By Grace Apostol
The Rose O’Neill Literary House hosted author Manuel Muñoz on Monday, Nov. 14 from 6 to 7 p.m.
The email sent out by Associate Professor of English and Director of the Rose O’Neill Literary House Dr. James Allen Hall described Muñoz as “the author of a novel and two other collections of short stories. He’s won prestigious awards from the National Endowment of the Arts, the Whiting Foundation, and two O. Henry Awards.”
The email also shared comments by authors Sandra Cisneros and Colin Barrett.
“Sandra Cisneros calls Muñoz ‘a great American writer who sees with his heart.’ Colin Barrett describes the stories in ‘The Consequences’ as being ‘like a porch light at midnight…they strike a circle of stark dreamlike clarity around their characters, even as the darkness gathers in’,” the email said.
The talk began with Associate Director of the Rose O’Neill Literary House and Visiting Assistant Professor of English and Creative Writing Dr. Roy Kesey greeting guests and introducing Muñoz. The talk was translated live by ASL interpreters Lynn and Stephenie.
“The Literary House Series is beyond delighted to host a reading by one of our favorite authors this evening, the novelist and short story writer Manuel Muñoz,” Dr. Kesey said. “We’ve invited Muñoz here not because of his accomplishments and honors, but because he’s built these stories and put them into the world where we can experience them.”
After Dr. Kesey finished his address to the audience, Muñoz took the stand to begin the discussion of his novel “The Consequences,” which was published in October of 2022.
“I come from a place where people don’t really write about a lot,” he said. “I grew up in California Central Valley and I always like to put out my arm as an example if you recognize California. I’m in the elbow… that long skinny valley beginning in the middle of the state feeds a good part of the country.”
According to Muñoz’s website, he is a “a native of Dinuba, California, and a first-generation college student.” Manuel graduated from Harvard University and received his Masters of Fine Arts in creative writing at Cornell University.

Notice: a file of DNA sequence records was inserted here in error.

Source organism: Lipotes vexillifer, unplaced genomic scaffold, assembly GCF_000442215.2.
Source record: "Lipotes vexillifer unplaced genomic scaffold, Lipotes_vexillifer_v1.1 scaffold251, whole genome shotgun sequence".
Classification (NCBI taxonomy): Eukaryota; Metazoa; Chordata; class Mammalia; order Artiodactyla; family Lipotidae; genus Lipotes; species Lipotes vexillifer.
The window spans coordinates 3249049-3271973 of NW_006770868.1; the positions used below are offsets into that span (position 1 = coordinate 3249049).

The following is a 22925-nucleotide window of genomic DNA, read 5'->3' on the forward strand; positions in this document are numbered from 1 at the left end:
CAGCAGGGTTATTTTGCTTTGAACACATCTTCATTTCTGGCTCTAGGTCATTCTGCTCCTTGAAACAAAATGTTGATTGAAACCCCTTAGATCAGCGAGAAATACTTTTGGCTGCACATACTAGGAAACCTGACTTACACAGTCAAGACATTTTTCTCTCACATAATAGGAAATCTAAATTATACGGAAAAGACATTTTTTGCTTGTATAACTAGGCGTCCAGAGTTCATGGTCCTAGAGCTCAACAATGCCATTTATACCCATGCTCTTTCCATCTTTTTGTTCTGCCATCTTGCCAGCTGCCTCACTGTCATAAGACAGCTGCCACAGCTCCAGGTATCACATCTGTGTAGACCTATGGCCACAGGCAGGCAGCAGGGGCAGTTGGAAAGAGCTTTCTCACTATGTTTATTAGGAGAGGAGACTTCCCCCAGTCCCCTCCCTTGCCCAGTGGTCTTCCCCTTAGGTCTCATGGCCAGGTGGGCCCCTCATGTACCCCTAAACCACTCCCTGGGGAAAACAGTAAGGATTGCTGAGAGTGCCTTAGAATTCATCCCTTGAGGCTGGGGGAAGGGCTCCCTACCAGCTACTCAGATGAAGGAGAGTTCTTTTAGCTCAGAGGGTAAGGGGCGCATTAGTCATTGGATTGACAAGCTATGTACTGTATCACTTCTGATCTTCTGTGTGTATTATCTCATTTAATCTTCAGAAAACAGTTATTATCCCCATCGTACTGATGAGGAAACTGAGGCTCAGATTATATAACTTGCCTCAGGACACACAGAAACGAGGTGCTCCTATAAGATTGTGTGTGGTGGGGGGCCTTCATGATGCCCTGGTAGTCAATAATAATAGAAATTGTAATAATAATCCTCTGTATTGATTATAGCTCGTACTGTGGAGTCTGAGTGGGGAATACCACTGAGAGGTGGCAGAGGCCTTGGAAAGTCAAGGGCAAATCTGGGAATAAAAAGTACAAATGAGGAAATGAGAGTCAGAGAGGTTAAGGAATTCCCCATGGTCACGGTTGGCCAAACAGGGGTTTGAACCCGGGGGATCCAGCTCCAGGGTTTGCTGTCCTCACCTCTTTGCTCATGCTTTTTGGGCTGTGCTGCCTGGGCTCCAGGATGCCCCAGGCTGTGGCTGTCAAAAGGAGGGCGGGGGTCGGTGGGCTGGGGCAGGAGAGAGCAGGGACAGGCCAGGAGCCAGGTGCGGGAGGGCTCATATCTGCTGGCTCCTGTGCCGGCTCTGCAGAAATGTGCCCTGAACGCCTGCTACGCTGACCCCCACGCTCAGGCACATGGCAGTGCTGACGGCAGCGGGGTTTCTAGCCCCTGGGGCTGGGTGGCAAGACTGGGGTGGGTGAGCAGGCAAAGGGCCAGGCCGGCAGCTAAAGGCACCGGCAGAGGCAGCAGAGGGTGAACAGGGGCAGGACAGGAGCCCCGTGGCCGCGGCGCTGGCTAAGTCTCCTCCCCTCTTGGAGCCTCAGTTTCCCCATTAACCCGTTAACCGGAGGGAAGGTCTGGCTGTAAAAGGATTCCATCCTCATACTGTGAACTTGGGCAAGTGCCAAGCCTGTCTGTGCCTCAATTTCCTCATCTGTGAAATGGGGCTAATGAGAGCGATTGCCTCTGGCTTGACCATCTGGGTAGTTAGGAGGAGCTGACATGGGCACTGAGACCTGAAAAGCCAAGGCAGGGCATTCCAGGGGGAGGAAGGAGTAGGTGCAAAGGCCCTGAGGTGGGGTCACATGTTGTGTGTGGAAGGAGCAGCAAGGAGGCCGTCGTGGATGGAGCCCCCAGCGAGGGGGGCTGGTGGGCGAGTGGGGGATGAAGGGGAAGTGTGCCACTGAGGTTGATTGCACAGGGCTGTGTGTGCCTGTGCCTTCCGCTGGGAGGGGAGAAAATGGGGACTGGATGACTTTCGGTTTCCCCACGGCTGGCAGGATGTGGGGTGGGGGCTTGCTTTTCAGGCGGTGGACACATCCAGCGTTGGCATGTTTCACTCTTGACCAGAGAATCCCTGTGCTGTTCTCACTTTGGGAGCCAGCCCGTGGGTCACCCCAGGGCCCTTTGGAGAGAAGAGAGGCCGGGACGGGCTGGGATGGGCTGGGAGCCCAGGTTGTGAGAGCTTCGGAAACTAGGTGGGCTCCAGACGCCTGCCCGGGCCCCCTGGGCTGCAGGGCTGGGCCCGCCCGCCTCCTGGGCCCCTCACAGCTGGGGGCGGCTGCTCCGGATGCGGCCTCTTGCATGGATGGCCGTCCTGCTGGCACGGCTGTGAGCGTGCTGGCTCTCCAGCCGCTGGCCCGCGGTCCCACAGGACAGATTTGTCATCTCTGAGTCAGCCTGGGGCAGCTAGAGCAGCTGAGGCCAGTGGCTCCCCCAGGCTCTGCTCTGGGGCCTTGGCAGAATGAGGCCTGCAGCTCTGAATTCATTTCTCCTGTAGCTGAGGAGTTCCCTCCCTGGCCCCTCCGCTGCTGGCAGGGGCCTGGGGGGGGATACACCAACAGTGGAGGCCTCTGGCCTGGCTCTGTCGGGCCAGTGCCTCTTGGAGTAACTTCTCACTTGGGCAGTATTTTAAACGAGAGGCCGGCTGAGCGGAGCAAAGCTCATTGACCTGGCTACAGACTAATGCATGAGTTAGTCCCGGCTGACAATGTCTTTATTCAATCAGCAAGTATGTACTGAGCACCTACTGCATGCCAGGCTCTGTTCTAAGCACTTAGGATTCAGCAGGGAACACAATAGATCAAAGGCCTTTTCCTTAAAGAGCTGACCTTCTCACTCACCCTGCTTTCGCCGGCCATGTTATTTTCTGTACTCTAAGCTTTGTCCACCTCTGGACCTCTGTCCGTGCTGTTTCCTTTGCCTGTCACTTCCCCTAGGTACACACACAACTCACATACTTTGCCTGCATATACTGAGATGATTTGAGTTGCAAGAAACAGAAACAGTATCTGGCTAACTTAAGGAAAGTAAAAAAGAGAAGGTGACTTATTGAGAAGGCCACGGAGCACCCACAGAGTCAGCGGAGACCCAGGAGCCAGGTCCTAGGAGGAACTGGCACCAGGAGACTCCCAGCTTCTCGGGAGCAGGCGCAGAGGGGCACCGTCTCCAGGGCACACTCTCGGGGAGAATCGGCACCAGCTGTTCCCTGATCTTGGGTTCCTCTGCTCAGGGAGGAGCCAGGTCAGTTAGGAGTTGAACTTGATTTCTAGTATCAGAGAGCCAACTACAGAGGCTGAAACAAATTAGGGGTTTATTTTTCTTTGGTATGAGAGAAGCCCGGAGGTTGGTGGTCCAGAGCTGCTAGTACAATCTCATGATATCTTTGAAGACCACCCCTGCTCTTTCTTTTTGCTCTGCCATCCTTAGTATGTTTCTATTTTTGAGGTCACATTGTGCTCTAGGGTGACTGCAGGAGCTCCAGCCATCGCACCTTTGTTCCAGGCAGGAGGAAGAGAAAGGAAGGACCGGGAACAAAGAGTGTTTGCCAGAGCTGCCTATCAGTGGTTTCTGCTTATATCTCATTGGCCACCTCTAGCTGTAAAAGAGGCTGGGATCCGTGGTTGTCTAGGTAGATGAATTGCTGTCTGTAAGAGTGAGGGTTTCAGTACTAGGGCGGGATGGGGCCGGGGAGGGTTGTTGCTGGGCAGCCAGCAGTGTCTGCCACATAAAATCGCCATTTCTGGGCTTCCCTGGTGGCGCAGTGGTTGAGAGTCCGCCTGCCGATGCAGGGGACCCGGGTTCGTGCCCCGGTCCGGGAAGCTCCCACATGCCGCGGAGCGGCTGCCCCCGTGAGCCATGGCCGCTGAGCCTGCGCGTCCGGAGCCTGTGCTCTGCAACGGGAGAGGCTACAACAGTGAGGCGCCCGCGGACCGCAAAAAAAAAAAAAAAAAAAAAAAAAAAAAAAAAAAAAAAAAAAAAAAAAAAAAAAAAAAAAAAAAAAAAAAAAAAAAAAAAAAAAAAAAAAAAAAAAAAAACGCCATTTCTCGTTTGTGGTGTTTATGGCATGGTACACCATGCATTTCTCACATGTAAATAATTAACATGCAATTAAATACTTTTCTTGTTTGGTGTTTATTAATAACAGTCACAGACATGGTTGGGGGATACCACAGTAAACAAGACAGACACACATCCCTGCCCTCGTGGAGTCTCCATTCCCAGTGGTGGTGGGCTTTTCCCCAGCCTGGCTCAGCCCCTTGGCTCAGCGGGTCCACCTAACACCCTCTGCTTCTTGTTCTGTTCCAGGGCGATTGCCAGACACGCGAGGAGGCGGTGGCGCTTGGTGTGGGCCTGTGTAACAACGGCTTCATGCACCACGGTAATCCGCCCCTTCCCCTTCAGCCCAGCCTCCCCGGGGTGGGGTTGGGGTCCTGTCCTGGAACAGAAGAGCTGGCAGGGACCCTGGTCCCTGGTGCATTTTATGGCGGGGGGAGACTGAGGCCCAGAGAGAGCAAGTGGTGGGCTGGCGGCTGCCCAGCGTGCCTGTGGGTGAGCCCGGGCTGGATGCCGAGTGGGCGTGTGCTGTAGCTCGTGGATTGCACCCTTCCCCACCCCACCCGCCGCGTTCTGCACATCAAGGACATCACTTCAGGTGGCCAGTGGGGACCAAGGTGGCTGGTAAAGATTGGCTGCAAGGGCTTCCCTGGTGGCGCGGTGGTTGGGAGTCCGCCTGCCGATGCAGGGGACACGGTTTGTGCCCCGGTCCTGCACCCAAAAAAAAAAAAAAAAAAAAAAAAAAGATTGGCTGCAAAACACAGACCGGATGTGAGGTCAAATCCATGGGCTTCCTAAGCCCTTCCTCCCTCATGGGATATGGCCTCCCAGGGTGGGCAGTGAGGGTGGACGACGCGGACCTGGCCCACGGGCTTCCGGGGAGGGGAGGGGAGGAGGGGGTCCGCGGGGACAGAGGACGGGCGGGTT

Muñoz went on to discuss how people in his family and people in the Central Valley Community pick these crops to help feed the nation.
“I worked in the fields until I was in about sixth grade,” he said. “Mostly in grapes, sometimes packing peaches, nectarines, plums, but my older siblings did everything from tomatoes to cotton. My dad did oranges, just all sorts of things.”
Muñoz’s novel tells different stories that center on Mexican and Mexican American farmworkers in California’s Central Valley. In the short story “The Reason is Because” in “The Consequences” that Muñoz read for the talk, the main character Nela, living in the Central Valley, gave birth in high school and was left to navigate life after becoming a mother to a child as a teenager.
“Judging by the cars coming back coated with the fine dust of the fields,” Muñoz said, reading from his book, “people were finding jobs that might pay under the table to keep an apartment like theirs was scrutiny.”
After the reading from “The Consequences,” Muñoz took questions from the audience.
The first question came from an audience member asking the author to discuss his revision process with this book.
“It was a rare instance where I looked backwards,” Muñoz said.
Another asked for advice on writing short stories.
“I really do believe that stories are an act of compression,” Muñoz said. “Meaning you have to make them like a diamond, and really hone in and try to make things as simple and direct as possible so that you can see movement.”
After the question and answer portion, the talk wrapped up. Audience members were encouraged to purchase Muñoz’s book and have him sign it.
Those interested can find Muñoz’s book, “The Consequences,” at Bookshop, IndieBound, Barnes and Noble, and Amazon.
Photo by Grace Apostol
Photo Caption: Manuel Munoz reads a selection of material to the WC community from his newly published book, “The Consequences.”